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Changing Tides: ICE & CBP Will Limit Arrests at Courthouses & Stop Using Certain Harmful Language When Referring to Immigrants in the United States

Apr29
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Changing Tides: ICE & CBP Will Limit Arrests at Courthouses & Stop Using Certain Harmful Language When Referring to Immigrants in the United States

On April 27, 2021, the Department of Homeland Security (DHS; Department) announced that U.S. Immigration and Customs Enforcement (ICE) and Customs and Border Protection (CBP) agents will no longer be allowed to arrest people in or near courthouses for most immigration violations. This marks a drastic change in policy and attitude from the Department, as the DHS Secretary now explicitly recognizes the “chilling effect” that “civil immigration arrests at courthouses during the prior administration had … on individuals’ willingness to come to court or work cooperatively with law enforcement.”

Colorado already had a law in place, Senate Bill 83, which, since March 23, 2020, has prohibited ICE from making civil immigration arrests while a person is in a courthouse or on its property or if the person is going to or from a court proceedings. However, beginning now, nationwide, courthouse arrests will only occur in certain limited instances, including situations involving: (1) national security matters; (2) imminent risk of death, violence, or physical harm to someone; (3) hot pursuit of an individual who poses a threat to public safety; (4) imminent risk of destruction of evidence material to a criminal case; or  (5) public safety threats in the absence of hot pursuit where necessary and with prior approval.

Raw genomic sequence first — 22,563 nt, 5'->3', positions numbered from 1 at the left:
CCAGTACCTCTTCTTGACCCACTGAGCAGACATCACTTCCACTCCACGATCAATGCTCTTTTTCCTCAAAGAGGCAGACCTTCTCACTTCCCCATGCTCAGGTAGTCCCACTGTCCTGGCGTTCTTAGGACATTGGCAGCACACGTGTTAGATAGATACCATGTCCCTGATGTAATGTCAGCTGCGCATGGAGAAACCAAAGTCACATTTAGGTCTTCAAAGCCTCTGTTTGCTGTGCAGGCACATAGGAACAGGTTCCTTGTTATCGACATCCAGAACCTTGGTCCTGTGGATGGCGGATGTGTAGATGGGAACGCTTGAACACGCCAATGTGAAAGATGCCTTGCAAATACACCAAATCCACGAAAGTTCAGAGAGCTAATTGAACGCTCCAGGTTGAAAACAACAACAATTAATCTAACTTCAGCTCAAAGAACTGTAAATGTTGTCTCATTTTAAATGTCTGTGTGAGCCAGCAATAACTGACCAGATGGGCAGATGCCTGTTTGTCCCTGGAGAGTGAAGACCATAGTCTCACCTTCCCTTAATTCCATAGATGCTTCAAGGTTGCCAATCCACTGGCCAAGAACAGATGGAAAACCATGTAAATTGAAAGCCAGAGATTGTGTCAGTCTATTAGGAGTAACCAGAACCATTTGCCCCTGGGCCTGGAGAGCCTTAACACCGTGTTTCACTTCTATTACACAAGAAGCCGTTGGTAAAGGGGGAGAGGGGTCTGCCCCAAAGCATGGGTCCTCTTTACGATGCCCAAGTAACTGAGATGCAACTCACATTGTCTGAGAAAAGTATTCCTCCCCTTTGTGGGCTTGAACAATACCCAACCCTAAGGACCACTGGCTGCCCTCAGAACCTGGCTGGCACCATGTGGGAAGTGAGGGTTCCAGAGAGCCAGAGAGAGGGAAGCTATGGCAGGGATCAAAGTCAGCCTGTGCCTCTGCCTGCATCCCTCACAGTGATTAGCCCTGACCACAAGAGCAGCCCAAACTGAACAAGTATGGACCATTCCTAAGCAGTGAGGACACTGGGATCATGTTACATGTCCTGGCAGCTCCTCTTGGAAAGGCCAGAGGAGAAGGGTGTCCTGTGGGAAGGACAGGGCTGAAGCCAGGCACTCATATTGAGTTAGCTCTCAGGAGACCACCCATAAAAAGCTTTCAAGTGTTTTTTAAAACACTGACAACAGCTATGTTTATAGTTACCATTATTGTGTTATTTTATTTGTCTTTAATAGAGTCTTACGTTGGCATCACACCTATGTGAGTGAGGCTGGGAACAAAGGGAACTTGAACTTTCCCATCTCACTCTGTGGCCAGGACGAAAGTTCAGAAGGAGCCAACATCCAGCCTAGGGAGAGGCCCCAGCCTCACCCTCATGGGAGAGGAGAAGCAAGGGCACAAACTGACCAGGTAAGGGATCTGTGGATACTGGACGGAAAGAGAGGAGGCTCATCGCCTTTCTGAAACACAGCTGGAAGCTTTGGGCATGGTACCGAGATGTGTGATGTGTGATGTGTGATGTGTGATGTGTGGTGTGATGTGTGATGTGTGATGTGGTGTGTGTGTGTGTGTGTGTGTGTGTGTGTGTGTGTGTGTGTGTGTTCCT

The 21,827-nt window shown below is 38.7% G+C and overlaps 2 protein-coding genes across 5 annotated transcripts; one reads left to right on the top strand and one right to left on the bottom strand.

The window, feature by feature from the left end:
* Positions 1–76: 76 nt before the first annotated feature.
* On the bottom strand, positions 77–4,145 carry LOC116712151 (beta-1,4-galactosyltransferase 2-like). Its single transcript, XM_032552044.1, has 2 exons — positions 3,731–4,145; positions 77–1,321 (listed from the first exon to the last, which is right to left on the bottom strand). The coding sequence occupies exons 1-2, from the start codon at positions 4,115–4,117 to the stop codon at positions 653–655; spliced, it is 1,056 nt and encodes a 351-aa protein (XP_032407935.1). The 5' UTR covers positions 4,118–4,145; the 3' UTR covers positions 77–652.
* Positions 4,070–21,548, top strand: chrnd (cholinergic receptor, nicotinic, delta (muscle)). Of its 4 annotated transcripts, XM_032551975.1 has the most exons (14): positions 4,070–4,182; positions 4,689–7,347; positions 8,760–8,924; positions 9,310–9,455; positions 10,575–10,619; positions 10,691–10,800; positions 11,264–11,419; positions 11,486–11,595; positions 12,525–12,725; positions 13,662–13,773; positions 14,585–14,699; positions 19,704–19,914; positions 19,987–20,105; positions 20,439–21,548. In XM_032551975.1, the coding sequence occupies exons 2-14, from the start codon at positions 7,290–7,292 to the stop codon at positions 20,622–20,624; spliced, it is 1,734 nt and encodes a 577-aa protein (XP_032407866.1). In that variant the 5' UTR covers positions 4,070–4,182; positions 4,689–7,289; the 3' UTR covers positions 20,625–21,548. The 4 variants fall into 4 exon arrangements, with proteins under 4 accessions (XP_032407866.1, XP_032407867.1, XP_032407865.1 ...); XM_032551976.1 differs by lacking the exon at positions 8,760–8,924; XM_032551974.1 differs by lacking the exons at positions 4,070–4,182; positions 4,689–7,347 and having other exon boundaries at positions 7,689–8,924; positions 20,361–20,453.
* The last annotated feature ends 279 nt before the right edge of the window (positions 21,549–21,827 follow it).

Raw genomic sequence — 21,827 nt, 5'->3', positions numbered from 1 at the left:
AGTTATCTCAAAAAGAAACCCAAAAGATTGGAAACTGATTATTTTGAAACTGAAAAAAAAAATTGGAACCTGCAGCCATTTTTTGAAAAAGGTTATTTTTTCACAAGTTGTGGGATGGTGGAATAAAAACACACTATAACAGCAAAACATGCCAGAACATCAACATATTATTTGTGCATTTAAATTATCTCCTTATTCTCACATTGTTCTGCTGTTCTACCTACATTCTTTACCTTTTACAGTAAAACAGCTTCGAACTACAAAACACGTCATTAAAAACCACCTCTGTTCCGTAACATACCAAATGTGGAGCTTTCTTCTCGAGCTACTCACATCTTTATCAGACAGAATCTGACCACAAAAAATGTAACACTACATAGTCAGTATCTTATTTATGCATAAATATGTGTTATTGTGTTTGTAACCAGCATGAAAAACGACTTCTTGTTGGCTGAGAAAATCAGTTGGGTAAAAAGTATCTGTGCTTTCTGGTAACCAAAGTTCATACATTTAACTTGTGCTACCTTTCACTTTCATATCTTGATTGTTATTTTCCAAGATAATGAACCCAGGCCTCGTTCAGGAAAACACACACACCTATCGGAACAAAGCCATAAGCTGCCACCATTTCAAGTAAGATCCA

Additionally, last week, on April 19, 2021, the Biden administration issued memos to ICE and CBP department heads, ordering them to stop using harmful and divisive terms used by the prior administration, such as “alien,” “illegal,” and “assimilation,” when referring to immigrants in the United States. Instead, they will be required to use “noncitizen” or “migrant,” “undocumented,” and “integration,” respectively.

All of these changes appear to be in line with the administration’s stated goals of changing attitudes and fostering unity and inclusion in the context of immigration, which immigration advocates hope will eventually lead to concrete, larger-scale immigration reform.

Please note: This information is intended for educational purposes only. If you have questions about your eligibility for an immigration benefit or your immigration options, please contact Joseph & Hall at (303) 297-9171 to schedule a consultation with one of our experienced attorneys. If you are already a client of Joseph & Hall and have questions about your case, please contact your attorney to discuss your particular case.

 

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